Hypertension is defined as a blood pressure (BP) of ≥130/80 mm Hg. Significantly elevated BP (≥ 180 mm Hg systolic and/or ≥ 120 mm Hg diastolic) carries a substantial risk of morbidity and mortality. Despite the prolonged presence of hypertension, there may be no signs or symptoms of end-organ damage (e.g., brain, eyes, heart, kidneys) until function becomes decompensated or severely impaired. Individuals may present with clinical symptoms such as chest pain due to MI or focal neurologic changes associated with a cerebral infarction or intracranial hemorrhage. Diagnosis is made using serial blood pressure measurements and testing for end-organ damage. Management includes lowering the blood pressure and treating specific organ damage.
Last updated: Jul 3, 2023
Regardless of the manifestation of severe hypertension Severe hypertension A confirmed blood pressure ≥ 180 mm Hg systolic and/or ≥ 120 mm Hg diastolic. Uncontrolled Hypertension, by definition, the individual will have a blood pressure ≥ 180 mm Hg systolic and/or ≥ 120 mm Hg diastolic.
During the initial assessment of an individual with severe hypertension Severe hypertension A confirmed blood pressure ≥ 180 mm Hg systolic and/or ≥ 120 mm Hg diastolic. Uncontrolled Hypertension, it is imperative to exclude chronic target-organ damage. Severe elevations in blood pressure should be quickly confirmed with repeat measurement.
Particular focus on risk factors for end-organ vascular events:
Symptoms of end-organ dysfunction:
Management can be location-specific. The following are based on US and UK medical society recommendations.
In general, rapid lowering of BP is not advised:
Appropriate specialist consultation:
Therapeutic IV blood pressure agents:[5,9]
Specific hypertensive conditions and treatment:
|Conditions||Treatment goals||Preferred medications*||Notes|
|Intracerebral hemorrhage Intracerebral Hemorrhage Intracerebral hemorrhage (ICH) refers to a spontaneous or traumatic bleed into the brain parenchyma and is the 2nd-most common cause of cerebrovascular accidents (CVAs), commonly known as stroke, after ischemic CVAs. Intracerebral Hemorrhage (onset < 6 hours)||If increased intracranial pressure Intracranial Pressure Idiopathic Intracranial Hypertension, avoid fenoldopam and nitroprusside Nitroprusside A powerful vasodilator used in emergencies to lower blood pressure or to improve cardiac function. It is also an indicator for free sulfhydryl groups in proteins. Nitrates.|
|Acute ischemic stroke Ischemic Stroke An ischemic stroke (also known as cerebrovascular accident) is an acute neurologic injury that occurs as a result of brain ischemia; this condition may be due to cerebral blood vessel occlusion by thrombosis or embolism, or rarely due to systemic hypoperfusion. Ischemic Stroke (< 72 hours after symptom onset)||If initiating IV thrombolysis therapy:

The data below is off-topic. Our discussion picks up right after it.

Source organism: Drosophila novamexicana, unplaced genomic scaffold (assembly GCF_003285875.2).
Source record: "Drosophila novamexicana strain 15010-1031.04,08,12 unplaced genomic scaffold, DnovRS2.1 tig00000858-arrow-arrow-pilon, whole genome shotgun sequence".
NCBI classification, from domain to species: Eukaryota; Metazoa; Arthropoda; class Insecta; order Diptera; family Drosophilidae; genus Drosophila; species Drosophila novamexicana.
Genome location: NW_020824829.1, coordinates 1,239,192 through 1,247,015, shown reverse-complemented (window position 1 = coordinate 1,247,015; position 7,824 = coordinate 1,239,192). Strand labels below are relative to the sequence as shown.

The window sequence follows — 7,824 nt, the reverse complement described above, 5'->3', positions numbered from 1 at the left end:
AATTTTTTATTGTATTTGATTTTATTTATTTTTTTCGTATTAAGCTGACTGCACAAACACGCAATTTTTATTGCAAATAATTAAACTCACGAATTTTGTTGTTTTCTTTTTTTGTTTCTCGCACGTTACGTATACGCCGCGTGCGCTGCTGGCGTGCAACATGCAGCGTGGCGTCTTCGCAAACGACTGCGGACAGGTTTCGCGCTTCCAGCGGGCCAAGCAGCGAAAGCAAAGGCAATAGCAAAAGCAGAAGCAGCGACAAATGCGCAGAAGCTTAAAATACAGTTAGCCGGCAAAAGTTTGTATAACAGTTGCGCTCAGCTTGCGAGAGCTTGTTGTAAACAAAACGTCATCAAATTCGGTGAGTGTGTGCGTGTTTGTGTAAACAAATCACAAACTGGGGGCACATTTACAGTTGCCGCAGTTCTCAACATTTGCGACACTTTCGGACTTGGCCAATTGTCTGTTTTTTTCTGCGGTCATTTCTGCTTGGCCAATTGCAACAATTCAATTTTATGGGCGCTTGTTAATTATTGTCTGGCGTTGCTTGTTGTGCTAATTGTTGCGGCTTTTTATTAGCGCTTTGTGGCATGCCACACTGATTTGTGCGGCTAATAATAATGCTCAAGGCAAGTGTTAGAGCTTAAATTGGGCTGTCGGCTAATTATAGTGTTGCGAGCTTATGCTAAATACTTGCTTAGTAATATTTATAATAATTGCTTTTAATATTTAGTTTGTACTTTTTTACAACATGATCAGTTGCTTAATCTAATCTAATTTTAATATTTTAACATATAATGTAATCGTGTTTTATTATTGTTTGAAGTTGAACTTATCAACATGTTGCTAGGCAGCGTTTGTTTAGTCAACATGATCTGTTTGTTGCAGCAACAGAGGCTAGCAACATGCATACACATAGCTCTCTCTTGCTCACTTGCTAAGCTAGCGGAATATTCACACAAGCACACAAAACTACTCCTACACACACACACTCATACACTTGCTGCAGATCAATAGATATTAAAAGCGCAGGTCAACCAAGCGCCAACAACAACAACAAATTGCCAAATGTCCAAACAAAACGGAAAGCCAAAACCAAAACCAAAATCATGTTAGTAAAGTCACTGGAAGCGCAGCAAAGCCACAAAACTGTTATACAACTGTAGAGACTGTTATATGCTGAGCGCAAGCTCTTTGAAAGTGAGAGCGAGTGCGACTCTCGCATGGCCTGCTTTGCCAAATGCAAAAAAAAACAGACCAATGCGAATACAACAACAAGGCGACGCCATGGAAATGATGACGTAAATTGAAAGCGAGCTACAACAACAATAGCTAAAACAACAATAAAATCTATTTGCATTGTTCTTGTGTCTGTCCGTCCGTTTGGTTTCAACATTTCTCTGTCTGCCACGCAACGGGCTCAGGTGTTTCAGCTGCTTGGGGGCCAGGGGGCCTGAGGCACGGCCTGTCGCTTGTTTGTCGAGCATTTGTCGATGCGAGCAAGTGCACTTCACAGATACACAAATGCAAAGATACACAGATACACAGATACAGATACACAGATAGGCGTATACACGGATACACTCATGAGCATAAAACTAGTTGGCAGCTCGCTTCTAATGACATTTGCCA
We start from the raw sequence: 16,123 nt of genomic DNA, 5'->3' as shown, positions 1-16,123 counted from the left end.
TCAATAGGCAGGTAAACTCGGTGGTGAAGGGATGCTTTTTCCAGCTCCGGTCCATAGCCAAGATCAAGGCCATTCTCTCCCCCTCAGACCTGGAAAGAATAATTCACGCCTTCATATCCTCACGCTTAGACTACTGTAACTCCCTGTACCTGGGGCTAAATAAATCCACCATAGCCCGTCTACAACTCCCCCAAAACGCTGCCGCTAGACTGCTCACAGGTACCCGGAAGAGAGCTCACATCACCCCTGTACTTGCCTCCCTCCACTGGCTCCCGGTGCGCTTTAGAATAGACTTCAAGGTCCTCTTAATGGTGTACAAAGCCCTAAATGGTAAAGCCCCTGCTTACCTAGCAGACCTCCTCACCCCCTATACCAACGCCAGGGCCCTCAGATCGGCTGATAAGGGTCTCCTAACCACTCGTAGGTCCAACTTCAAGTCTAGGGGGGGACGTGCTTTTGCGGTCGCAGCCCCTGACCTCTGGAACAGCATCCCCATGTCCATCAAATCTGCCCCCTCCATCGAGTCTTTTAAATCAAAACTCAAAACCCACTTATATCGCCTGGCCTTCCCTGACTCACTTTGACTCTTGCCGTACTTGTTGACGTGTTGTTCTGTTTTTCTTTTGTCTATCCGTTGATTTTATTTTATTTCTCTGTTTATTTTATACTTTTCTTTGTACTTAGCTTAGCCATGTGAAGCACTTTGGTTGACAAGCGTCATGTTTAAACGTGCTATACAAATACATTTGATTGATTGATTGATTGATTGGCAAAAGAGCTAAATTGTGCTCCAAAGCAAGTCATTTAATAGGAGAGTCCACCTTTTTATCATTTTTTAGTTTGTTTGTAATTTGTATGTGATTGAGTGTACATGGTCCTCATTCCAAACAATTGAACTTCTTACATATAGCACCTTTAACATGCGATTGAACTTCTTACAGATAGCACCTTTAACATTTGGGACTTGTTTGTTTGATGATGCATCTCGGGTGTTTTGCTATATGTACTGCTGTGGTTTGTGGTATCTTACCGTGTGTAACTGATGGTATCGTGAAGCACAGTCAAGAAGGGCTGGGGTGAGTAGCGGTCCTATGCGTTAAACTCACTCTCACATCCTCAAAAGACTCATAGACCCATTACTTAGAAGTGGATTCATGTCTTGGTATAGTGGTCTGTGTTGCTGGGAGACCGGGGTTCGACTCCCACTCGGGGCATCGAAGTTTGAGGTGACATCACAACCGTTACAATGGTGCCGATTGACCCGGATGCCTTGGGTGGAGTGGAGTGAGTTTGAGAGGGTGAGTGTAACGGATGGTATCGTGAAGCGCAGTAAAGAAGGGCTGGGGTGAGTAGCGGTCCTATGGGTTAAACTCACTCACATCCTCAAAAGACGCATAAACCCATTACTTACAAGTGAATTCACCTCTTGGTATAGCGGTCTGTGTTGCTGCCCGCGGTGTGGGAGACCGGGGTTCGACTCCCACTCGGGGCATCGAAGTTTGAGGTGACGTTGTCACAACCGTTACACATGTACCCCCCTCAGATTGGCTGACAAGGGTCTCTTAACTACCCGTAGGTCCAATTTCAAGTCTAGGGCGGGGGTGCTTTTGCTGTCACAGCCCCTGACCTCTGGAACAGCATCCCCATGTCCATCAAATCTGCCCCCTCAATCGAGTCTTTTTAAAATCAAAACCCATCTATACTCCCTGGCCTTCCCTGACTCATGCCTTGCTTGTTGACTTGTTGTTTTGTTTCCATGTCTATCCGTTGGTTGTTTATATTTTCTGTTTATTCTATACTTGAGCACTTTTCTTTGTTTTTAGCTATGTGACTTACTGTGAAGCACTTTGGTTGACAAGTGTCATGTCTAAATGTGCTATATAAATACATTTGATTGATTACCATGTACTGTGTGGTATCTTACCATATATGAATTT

|Acute heart failure Heart Failure A heterogeneous condition in which the heart is unable to pump out sufficient blood to meet the metabolic need of the body. Heart failure can be caused by structural defects, functional abnormalities (ventricular dysfunction), or a sudden overload beyond its capacity. Chronic heart failure is more common than acute heart failure which results from sudden insult to cardiac function, such as myocardial infarction. Total Anomalous Pulmonary Venous Return (TAPVR)||Avoid medications that reduce contractility (e.g., beta-blockers Beta-blockers Drugs that bind to but do not activate beta-adrenergic receptors thereby blocking the actions of beta-adrenergic agonists. Adrenergic beta-antagonists are used for treatment of hypertension, cardiac arrhythmias, angina pectoris, glaucoma, migraine headaches, and anxiety. Class 2 Antiarrhythmic Drugs (Beta Blockers))|
|Acute coronary syndrome|
|Acute aortic dissection Aortic dissection Aortic dissection occurs due to shearing stress from pulsatile pressure causing a tear in the tunica intima of the aortic wall. This tear allows blood to flow into the media, creating a “false lumen.” Aortic dissection is most commonly caused by uncontrolled hypertension. Aortic Dissection||Reduce SBP SBP Ascites to < 120 mm Hg in the 1st hour||Start with beta-blockade before initiating vasodilators Vasodilators Drugs used to cause dilation of the blood vessels. Thromboangiitis Obliterans (Buerger’s Disease)|
|Pre-eclampsia or eclampsia Eclampsia Onset of hyperreflexia; seizures; or coma in a previously diagnosed pre-eclamptic patient (pre-eclampsia). Hypertensive Pregnancy Disorders||Reduce SBP SBP Ascites to < 140 mm Hg in the 1st hour||Avoid most other antihypertensive drugs, when possible|
|Pheochromocytoma Pheochromocytoma Pheochromocytoma is a catecholamine-secreting tumor derived from chromaffin cells. The majority of tumors originate in the adrenal medulla, but they may also arise from sympathetic ganglia (also referred to as paraganglioma). Symptoms are associated with excessive catecholamine production and commonly include hypertension, tachycardia, headache, and sweating. Pheochromocytoma||Reduce SBP SBP Ascites to < 140 mm Hg in the 1st hour||For hypertensive urgency Hypertensive urgency Asymptomatic, or relative asymptomatic, severe hypertension without end-organ damage. Uncontrolled Hypertension, start with alpha-adrenergic blockade, followed by beta-blocker|
After 8–24 hours of stable blood pressure control:
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